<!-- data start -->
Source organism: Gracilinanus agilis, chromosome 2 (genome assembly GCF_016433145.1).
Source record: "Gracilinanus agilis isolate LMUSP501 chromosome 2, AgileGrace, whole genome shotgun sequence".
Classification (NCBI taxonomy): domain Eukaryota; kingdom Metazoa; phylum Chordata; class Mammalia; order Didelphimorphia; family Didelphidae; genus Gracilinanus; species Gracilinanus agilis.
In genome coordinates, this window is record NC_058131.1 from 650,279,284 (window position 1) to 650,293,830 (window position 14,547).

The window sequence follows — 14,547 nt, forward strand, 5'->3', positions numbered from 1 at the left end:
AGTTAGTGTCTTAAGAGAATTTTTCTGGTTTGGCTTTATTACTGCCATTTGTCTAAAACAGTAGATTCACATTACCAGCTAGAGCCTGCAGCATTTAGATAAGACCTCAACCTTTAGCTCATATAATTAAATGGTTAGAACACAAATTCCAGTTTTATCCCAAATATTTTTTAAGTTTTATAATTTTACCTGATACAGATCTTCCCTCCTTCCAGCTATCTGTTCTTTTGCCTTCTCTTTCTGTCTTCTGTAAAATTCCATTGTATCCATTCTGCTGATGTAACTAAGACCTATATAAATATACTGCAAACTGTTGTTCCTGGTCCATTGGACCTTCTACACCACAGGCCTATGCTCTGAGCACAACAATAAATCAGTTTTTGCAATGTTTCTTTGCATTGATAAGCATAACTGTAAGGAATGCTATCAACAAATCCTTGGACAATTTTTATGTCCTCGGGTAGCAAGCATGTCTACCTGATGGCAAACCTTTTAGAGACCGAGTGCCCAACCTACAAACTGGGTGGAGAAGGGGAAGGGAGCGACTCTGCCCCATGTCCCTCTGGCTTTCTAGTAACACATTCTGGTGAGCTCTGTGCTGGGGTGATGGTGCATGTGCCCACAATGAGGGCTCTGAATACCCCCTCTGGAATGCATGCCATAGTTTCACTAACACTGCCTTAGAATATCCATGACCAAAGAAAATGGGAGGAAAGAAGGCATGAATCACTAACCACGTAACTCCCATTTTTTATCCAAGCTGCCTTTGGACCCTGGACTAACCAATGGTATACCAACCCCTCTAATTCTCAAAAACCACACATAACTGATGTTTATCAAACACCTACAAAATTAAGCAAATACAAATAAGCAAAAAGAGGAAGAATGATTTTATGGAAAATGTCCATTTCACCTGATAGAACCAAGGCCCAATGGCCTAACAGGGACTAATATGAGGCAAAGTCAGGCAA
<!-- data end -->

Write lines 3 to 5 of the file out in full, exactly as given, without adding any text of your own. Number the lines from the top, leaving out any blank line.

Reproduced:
Classification (NCBI taxonomy): domain Eukaryota; kingdom Metazoa; phylum Chordata; class Mammalia; order Didelphimorphia; family Didelphidae; genus Gracilinanus; species Gracilinanus agilis.
In genome coordinates, this window is record NC_058131.1 from 650,279,284 (window position 1) to 650,293,830 (window position 14,547).

The window sequence follows — 14,547 nt, forward strand, 5'->3', positions numbered from 1 at the left end: